TIME. Spring 2019 - Page 26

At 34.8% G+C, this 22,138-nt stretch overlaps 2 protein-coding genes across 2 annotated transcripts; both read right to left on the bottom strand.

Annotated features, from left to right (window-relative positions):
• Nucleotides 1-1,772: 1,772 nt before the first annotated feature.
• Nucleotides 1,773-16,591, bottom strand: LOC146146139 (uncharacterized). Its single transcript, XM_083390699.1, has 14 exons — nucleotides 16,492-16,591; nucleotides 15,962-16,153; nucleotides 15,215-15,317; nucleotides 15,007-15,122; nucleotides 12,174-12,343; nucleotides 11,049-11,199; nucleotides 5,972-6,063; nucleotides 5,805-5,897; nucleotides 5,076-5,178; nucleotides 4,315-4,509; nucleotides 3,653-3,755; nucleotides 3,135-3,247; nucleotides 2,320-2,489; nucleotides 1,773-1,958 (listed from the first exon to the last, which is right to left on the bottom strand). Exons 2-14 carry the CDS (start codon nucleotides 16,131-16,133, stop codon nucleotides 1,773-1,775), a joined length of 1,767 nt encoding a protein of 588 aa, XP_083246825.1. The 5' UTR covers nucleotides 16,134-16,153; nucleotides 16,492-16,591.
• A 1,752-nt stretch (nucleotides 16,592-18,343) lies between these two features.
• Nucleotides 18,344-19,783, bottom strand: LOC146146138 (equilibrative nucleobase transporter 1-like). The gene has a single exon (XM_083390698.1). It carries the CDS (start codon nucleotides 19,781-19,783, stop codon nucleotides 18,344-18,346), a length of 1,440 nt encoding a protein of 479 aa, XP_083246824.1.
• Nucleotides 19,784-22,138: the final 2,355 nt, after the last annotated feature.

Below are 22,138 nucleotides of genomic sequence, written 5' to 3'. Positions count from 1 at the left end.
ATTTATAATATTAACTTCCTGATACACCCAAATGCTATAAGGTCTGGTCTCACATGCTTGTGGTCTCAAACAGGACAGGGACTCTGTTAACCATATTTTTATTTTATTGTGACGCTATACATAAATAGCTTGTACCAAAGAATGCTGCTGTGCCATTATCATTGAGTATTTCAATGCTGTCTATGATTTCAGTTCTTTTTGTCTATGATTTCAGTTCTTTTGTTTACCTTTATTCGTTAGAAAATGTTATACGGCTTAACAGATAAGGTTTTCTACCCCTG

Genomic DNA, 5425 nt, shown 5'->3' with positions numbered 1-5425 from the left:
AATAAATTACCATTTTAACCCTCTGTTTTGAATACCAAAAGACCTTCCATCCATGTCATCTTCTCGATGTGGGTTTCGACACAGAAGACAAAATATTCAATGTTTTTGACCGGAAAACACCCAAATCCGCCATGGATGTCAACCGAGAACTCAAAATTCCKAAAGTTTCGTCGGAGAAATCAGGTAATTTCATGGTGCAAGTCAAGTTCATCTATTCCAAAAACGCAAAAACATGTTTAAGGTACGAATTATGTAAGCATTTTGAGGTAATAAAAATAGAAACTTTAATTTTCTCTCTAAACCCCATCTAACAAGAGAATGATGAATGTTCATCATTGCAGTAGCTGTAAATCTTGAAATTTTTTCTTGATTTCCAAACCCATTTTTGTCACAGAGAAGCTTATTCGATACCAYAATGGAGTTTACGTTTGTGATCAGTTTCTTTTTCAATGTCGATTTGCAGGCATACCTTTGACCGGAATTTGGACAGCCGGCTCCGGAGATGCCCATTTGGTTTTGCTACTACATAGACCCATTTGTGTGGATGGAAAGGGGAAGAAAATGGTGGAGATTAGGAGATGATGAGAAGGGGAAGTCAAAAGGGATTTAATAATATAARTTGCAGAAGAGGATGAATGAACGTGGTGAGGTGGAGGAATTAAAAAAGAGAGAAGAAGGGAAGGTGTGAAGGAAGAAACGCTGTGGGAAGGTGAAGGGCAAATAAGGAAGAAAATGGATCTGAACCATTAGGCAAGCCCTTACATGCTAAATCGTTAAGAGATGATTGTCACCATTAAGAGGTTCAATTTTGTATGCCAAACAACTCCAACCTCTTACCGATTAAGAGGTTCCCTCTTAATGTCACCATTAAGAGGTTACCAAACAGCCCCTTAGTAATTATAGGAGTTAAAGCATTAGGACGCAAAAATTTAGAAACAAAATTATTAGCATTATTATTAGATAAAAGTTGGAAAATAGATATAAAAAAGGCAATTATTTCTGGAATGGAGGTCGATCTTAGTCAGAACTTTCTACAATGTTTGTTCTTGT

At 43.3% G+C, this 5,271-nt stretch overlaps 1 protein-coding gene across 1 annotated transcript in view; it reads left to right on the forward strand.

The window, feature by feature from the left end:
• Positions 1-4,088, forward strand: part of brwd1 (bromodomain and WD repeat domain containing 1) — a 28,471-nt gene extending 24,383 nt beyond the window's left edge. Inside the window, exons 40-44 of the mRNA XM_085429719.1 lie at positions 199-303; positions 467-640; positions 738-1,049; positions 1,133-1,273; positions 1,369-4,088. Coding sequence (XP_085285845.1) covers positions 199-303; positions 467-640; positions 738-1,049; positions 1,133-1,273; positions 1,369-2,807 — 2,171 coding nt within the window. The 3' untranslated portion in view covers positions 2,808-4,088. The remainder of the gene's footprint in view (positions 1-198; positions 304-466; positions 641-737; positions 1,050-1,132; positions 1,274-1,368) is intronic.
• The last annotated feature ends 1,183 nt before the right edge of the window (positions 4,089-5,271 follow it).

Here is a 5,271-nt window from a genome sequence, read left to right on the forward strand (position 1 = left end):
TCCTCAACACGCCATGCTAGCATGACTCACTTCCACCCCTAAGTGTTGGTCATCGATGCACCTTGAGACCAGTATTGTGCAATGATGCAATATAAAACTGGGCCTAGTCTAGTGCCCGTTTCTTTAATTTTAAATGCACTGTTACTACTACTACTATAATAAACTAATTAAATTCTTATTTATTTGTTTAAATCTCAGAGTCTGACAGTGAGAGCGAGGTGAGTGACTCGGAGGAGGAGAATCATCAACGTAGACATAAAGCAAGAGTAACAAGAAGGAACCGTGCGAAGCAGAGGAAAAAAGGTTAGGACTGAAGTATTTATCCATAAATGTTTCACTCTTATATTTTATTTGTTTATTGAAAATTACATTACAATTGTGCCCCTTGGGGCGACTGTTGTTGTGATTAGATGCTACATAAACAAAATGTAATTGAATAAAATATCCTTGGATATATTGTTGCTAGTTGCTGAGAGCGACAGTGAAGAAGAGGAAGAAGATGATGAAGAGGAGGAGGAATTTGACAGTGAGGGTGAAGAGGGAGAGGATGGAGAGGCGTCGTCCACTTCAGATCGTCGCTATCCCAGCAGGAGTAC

The Last Horseman David Ferranti Far, far removed from both the gleaming towers of Paradise and ashen pits of the Netherworld is another realm to which no human soul has ever borne witness. Nine days would it take for a stone dropped from the tallest spire of Paradise to reach there, and another nine days for that same stone to fall from there down into the farthest abyss of the Netherworld. The landscape is unspectacular. There is only an endless ocean of tall grey-green grasses, grasses that wave back and forth in a lazy monotonous rhythm although there is no wind. The sky is black and spotted with a legion of cold stars, and no sun of gold or moon of silver has ever shone down from high above. It is locked in a perpetual twilight, this far-off unknown realm, a twilight that threatens to swing to either brightest day or darkest night. It is in this place that I make my home, beside a saddled horse ready for a speedy journey, a horse and its rider eternally wait- ing for the inevitable sound of a seal breaking. For as long as I can remember, I have been waiting for it. I am War. Rider of the red horse, the blood-red charger that will set upon the doomed Earth to make ready the world’s end. Here I dwell, in a place beyond mortal sight and knowl- edge, until I am called to fulfill my task. From the moment I formed my first thought, I have heard other voices in my mind. My own mind is a single sound in the silence of our home, but there are other sounds too. Since my brothers entered the world with me, we made a harmony together. At first it seemed strange and discordant, but soon the harmony became as familiar to me as the weight of the blade in my hand. Now, I can scarcely even remember what I was before I heard the harmony. The harmony is the one, our combined song of spirit, and we are the four, the sounds that echo within the music. A mental cobweb binds us together so that what one sees, we all see, and what one hears, we all hear. 26 Spring 2019 It is not perfect, this mental bond. Lack of focus clouds it the way poison clouds water. But we are seldom without focus. We know that one day, the harmony will guide us in the fulfillment of our duty. This bond is how I know that deep within the grasslands, my brothers are waiting: Pestilence, Famine, and Death. Even though I have never laid eyes upon them, I can see them in my mind’s eye as clearly as if they stood before me now, for they are my brothers and we have listened to each other from the first moment of our existence. Three more riders, and three more horses. Pestilence is the first, and the unluckiest I think. For he is the first to ride to Earth, the rider who must be ready for the sound of the first seal being broken. He sits upon his horse, a great white horse that is forever saddled, and waits. Waits for the sound of the shards of the first seal to hit the marble floors of Paradise. His horse has never known the taste of the grey- green grasses of this place, nor slaked its perpetual thirst in a stream of cool water. I am the second rider. My horse is saddled and tethered, but free to graze as I sit beside it, sharpening my sword upon a whetstone. It is already sharp enough to sever the tips from the grass about me, but it must be sharper still for what is to come. One day an entire world will cower before the blade’s edge, and I must be ready to wield it well. My sword is part of me, just as I am part of it. It was fashioned from my rib, my own flesh and bone. It whispers as I sharpen it, and its whispers are the echoes of cries of rage, the clash of steel on steel, the thunder of gunfire. Famine will follow me, bearing his set of scales upon a black steed. His horse roams free, far and wide about the grassland, unencumbered by bit or bridle, ready to return to its master at his call. Famine has more time than Pestilence or I. His call is